A community for students.
Here's the question you clicked on:
 0 viewing
ParthKohli
 one year ago
@Kainui I think you'd like this.
ParthKohli
 one year ago
@Kainui I think you'd like this.

This Question is Closed

ParthKohli
 one year ago
Best ResponseYou've already chosen the best response.5Let \(a_n\) be a sequence of real numbers defined by \(a_1 = t\) and \(a_{n+1} = 4a_n(1  a_n)\) for \(n > 1\). Find the last three digits of the number of distinct values of \(t\) such that \(a_{1998} = 0\)?

ParthKohli
 one year ago
Best ResponseYou've already chosen the best response.5\[a_1 = t\]\[a_2 = 4t(1t)\]\[a_3 = 16t(1t)\left[1  4t(1t) \right] = 16t(1t)\cdot  (2t1)^2 = 16t(1t)(2t1)^2\]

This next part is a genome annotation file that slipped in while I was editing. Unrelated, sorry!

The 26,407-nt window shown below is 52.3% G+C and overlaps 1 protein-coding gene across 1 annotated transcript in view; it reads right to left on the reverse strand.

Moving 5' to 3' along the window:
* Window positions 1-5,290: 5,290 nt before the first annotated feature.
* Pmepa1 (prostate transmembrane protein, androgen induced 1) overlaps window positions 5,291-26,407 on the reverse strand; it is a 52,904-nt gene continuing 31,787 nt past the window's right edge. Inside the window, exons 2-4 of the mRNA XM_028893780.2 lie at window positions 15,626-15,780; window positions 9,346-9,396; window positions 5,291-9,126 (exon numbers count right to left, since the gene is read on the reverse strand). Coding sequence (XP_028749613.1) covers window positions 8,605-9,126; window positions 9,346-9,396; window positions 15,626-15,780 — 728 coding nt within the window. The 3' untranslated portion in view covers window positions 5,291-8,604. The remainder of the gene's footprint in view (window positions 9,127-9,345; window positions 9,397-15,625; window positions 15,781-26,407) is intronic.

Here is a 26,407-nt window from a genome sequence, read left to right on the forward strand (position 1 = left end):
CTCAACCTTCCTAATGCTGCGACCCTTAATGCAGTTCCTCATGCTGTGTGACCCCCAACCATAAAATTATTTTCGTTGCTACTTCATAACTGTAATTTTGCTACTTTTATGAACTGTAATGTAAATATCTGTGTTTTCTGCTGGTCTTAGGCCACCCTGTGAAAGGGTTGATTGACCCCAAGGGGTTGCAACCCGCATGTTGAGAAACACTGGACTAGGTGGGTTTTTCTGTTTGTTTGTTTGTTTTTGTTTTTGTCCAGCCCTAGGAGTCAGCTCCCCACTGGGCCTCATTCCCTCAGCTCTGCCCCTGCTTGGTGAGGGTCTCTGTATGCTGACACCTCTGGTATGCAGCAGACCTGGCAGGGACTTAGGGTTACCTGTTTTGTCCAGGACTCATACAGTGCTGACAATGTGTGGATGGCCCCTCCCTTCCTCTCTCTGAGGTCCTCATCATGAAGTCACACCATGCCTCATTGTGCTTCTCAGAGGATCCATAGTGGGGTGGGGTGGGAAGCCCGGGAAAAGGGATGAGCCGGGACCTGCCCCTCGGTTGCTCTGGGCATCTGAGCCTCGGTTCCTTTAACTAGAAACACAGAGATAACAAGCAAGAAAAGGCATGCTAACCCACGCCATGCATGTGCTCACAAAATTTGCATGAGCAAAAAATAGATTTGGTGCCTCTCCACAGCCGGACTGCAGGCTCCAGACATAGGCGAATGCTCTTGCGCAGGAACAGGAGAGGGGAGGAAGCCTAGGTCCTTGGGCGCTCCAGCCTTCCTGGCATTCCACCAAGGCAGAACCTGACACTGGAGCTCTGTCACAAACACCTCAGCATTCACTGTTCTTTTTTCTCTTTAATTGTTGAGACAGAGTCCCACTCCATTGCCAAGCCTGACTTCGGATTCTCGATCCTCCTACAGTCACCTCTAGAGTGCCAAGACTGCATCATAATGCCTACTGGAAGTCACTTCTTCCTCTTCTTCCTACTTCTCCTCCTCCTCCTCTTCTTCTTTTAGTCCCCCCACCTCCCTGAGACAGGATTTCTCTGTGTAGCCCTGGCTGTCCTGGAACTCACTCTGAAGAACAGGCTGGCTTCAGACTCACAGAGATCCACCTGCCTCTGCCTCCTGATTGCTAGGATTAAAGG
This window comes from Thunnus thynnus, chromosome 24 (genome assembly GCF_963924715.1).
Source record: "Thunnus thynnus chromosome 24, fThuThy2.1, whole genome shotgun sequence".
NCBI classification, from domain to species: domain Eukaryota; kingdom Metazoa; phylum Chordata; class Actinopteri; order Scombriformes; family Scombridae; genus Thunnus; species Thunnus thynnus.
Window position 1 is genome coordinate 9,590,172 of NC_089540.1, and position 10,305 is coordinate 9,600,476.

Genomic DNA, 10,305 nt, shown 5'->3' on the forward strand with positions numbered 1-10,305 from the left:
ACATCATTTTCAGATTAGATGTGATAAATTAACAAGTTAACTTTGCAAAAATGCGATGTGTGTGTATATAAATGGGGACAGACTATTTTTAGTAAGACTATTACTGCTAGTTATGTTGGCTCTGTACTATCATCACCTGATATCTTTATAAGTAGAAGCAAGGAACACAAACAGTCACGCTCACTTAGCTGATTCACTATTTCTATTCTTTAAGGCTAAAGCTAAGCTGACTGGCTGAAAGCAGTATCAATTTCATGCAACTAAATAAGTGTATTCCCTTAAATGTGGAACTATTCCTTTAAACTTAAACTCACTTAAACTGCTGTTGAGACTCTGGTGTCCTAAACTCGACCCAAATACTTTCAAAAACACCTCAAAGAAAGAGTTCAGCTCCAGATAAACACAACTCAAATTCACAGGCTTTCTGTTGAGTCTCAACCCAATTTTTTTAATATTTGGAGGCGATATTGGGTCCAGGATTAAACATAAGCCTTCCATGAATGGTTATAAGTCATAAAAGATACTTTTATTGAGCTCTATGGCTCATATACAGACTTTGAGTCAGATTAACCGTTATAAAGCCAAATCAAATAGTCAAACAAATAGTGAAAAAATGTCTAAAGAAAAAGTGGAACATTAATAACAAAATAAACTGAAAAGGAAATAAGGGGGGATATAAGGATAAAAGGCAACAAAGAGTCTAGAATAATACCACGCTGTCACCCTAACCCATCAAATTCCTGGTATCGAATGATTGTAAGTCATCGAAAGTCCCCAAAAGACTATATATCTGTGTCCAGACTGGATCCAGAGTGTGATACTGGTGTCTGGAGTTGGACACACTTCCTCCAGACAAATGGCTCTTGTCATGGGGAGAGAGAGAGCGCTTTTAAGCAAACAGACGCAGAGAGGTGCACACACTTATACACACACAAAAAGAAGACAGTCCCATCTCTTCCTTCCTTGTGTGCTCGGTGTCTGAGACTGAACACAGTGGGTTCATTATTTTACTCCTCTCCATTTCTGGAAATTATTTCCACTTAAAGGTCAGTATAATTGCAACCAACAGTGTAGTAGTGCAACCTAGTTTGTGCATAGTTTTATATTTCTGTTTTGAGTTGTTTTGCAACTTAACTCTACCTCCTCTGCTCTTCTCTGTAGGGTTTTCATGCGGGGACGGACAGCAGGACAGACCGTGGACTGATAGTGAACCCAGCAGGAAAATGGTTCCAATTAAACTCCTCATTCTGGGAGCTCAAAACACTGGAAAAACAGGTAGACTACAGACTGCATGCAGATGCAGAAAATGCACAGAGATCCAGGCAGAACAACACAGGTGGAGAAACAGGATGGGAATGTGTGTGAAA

ParthKohli
 one year ago
Best ResponseYou've already chosen the best response.5I guess we need to see a pattern and confirm our pattern by induction.

ParthKohli
 one year ago
Best ResponseYou've already chosen the best response.5If not a pattern in our polynomials, we can at least try to see one in the number of distinct values of \(t\) (and how repeated roots work with increasing \(n\)).

ParthKohli
 one year ago
Best ResponseYou've already chosen the best response.5n  degree  distinct roots   1  1  0  2  2  2  3  4  3  4  8  6 

ParthKohli
 one year ago
Best ResponseYou've already chosen the best response.5How about trying to see repeated roots? 0, 0, 1, 2, ...

ganeshie8
 one year ago
Best ResponseYou've already chosen the best response.2just an observation \[a_{n} =\sin^2{2^{n1 }\theta} \implies a_{n+1} = 4\sin^2(2^{n1}\theta)(1\sin^2(2^{n1}\theta)) = \sin^2(2^n\theta)\] It follows that \[a_{1998}= \sin^2(2^{1997}\theta)\]

ParthKohli
 one year ago
Best ResponseYou've already chosen the best response.5I noticed that at exactly the same moment as you posted it. Good observation. However, that would reserve our sequence to [1,1].